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The Battle of the River Garonne was fought in 732 between an Umayyad army led by Abdul Rahman Al Ghafiqi, governor of Al-Andalus, and Frankish forces led by Duke Odo of Aquitaine.

At the beginning of his governorship of Al-Andalus in 730 Abdul Rahman was opposed by a local Berber commander called Manuza (aka Uthman ibn Naissa; Othman Ibn Abi Nes'ah Manuza; Othman-ben-Abou-Nessa) whose stronghold was the town of Cerritania (Cerdanya) in the Pyrenees. Manuza, hearing of the oppression of Berbers in North Africa, had made a truce with Odo. Some accounts claim that Odo promised his daughter Lampade to Manusa in a marriage alliance.[1][2] Manusa's death immediately preceded Abdul Rahman's expedition, which crossed the Pyrenees at their west end, through Navarre and advanced with great speed through Aquitaine to Bordeaux. The city was captured by storm, the commander of the garrison being killed in the battle. In his march northward, following the victory at Bordeaux, Abdul Rahman engaged Odo's forces on the Garonne River, or possibly at the Dordogne River. Odo was defeated comprehensively and most of his forces were wiped out, after which the Arabs looted the rich monasteries of northern Aquitaine before resuming their march northward. The Arab armies were finally defeated by forces led by Charles Martel at the Battle of Tours on 10 October, 732.

Notes

  1. ^ Coppée, 2002 [1881], p. 430.
  2. ^ Ellis, 1913.

References

  • Blankinship, Khalid Yahya (1994). The End of the Jihad State: The Reign of Hisham Ibn 'Abd Al-Malik and the Collapse of the Umayyads. SUNY Press. ISBN 0-7914-1827-8
  • Coppée, Henry (2002) [1881]. History of the Conquest of Spain by the Arab Moors. Gorgias Press LLC. ISBN 1931956936
  • Ellis, Edward Sylvester (1913). The Story of the Greatest Nations: A Comprehensive History, Extending from the Earliest Times to the Present, Founded on the Most Modern Authorities Including A Complete Chronology of the World and a Pronouncing Vocabulary Of Each Nation. New York, NY: F.R. Niglutsch.

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The Battle of the River Garonne was fought in 732 between an Umayyad army led by Abdul Rahman Al Ghafiqi, governor of Al-Andalus, and Frankish forces led by Duke Odo of Aquitaine.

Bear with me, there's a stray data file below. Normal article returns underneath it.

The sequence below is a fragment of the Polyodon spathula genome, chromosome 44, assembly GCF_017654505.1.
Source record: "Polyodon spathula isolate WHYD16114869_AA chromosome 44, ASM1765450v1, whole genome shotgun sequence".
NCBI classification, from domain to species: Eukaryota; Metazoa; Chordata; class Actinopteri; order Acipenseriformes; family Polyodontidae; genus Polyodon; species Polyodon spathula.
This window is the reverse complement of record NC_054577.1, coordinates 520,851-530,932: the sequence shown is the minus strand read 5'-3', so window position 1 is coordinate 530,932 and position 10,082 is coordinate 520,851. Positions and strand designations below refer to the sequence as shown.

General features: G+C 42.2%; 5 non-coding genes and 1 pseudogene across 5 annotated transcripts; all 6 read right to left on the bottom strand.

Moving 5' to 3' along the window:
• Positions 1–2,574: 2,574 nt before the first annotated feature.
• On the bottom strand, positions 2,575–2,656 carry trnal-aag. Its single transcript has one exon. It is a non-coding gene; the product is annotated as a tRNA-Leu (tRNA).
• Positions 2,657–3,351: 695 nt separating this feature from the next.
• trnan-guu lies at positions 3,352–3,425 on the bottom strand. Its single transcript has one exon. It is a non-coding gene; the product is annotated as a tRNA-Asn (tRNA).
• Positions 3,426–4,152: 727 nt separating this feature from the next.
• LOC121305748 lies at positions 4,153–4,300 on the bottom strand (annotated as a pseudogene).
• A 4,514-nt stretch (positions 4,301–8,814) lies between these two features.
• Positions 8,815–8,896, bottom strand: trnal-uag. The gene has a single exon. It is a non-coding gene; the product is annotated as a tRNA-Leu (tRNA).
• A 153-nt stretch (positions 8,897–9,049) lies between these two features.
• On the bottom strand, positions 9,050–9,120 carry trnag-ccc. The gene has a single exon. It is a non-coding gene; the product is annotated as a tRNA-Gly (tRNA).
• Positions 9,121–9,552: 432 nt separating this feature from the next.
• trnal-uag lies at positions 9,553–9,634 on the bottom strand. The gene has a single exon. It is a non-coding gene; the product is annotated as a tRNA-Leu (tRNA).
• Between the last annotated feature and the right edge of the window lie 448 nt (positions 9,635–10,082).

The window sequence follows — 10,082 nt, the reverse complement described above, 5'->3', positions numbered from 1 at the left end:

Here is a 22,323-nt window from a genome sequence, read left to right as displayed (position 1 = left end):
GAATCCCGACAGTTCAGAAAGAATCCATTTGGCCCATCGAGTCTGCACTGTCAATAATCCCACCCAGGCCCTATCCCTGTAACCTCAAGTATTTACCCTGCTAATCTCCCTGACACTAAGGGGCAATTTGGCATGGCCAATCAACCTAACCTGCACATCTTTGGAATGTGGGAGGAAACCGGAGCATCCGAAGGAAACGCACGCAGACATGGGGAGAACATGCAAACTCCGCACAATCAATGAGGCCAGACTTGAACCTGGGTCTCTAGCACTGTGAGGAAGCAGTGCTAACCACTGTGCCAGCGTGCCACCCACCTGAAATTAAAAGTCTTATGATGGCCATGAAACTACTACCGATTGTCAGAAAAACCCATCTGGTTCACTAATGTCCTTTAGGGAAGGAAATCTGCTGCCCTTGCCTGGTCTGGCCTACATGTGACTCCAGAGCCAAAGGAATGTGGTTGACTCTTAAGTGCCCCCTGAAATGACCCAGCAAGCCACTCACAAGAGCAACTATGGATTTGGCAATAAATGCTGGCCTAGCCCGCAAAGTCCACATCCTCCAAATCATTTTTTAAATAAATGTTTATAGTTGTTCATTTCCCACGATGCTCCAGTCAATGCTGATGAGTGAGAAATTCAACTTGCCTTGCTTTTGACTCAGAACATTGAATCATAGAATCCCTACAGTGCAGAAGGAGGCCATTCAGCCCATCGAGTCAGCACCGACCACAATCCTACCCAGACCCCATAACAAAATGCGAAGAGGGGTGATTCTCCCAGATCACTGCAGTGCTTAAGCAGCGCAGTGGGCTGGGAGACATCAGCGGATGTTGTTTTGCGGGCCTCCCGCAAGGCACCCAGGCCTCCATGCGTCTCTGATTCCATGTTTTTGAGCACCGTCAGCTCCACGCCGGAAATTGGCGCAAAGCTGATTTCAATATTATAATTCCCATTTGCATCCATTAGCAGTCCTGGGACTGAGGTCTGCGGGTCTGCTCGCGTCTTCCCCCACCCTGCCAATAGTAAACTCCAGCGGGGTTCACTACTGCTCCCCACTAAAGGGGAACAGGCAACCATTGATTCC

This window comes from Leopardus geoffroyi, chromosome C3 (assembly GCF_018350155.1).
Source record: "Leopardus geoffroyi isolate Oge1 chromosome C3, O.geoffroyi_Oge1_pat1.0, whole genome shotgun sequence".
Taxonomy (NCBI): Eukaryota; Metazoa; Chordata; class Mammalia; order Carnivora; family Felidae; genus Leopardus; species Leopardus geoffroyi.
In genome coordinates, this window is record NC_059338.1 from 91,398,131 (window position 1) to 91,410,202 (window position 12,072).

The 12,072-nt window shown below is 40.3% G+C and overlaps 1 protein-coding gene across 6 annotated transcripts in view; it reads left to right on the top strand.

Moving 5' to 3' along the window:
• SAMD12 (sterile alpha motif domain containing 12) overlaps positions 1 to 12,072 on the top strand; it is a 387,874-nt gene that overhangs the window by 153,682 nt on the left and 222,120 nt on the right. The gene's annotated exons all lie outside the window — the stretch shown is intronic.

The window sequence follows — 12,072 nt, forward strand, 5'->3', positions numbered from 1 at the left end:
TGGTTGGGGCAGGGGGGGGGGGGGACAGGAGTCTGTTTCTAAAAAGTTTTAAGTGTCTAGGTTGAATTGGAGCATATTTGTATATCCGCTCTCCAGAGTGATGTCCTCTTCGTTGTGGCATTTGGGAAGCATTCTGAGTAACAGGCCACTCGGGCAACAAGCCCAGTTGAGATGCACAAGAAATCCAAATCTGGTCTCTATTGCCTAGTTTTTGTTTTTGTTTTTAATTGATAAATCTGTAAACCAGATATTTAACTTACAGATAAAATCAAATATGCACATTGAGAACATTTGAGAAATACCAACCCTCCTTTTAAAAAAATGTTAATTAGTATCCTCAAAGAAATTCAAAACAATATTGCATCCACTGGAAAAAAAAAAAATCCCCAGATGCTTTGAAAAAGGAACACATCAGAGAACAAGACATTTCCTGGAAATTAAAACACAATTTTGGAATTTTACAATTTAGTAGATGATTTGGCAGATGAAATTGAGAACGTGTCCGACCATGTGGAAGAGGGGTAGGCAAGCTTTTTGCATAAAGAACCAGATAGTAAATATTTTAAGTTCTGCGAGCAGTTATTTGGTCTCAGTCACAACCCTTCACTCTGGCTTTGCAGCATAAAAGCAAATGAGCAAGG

At the beginning of his governorship of Al-Andalus in 730 Abdul Rahman was opposed by a local Berber commander called Manuza (aka Uthman ibn Naissa; Othman Ibn Abi Nes'ah Manuza; Othman-ben-Abou-Nessa) whose stronghold was the town of Cerritania (Cerdanya) in the Pyrenees. Manuza, hearing of the oppression of Berbers in North Africa, had made a truce with Odo. Some accounts claim that Odo promised his daughter Lampade to Manusa in a marriage alliance.[1][2] Manusa's death immediately preceded Abdul Rahman's expedition, which crossed the Pyrenees at their west end, through Navarre and advanced with great speed through Aquitaine to Bordeaux. The city was captured by storm, the commander of the garrison being killed in the battle. In his march northward, following the victory at Bordeaux, Abdul Rahman engaged Odo's forces on the Garonne River, or possibly at the Dordogne River. Odo was defeated comprehensively and most of his forces were wiped out, after which the Arabs looted the rich monasteries of northern Aquitaine before resuming their march northward. The Arab armies were finally defeated by forces led by Charles Martel at the Battle of Tours on 10 October, 732.

Notes

  1. ^ Coppée, 2002 [1881], p. 430.
  2. ^ Ellis, 1913.

References

  • Blankinship, Khalid Yahya (1994). The End of the Jihad State: The Reign of Hisham Ibn 'Abd Al-Malik and the Collapse of the Umayyads. SUNY Press. ISBN 0-7914-1827-8
  • Coppée, Henry (2002) [1881]. History of the Conquest of Spain by the Arab Moors. Gorgias Press LLC. ISBN 1931956936
  • Ellis, Edward Sylvester (1913). The Story of the Greatest Nations: A Comprehensive History, Extending from the Earliest Times to the Present, Founded on the Most Modern Authorities Including A Complete Chronology of the World and a Pronouncing Vocabulary Of Each Nation. New York, NY: F.R. Niglutsch.


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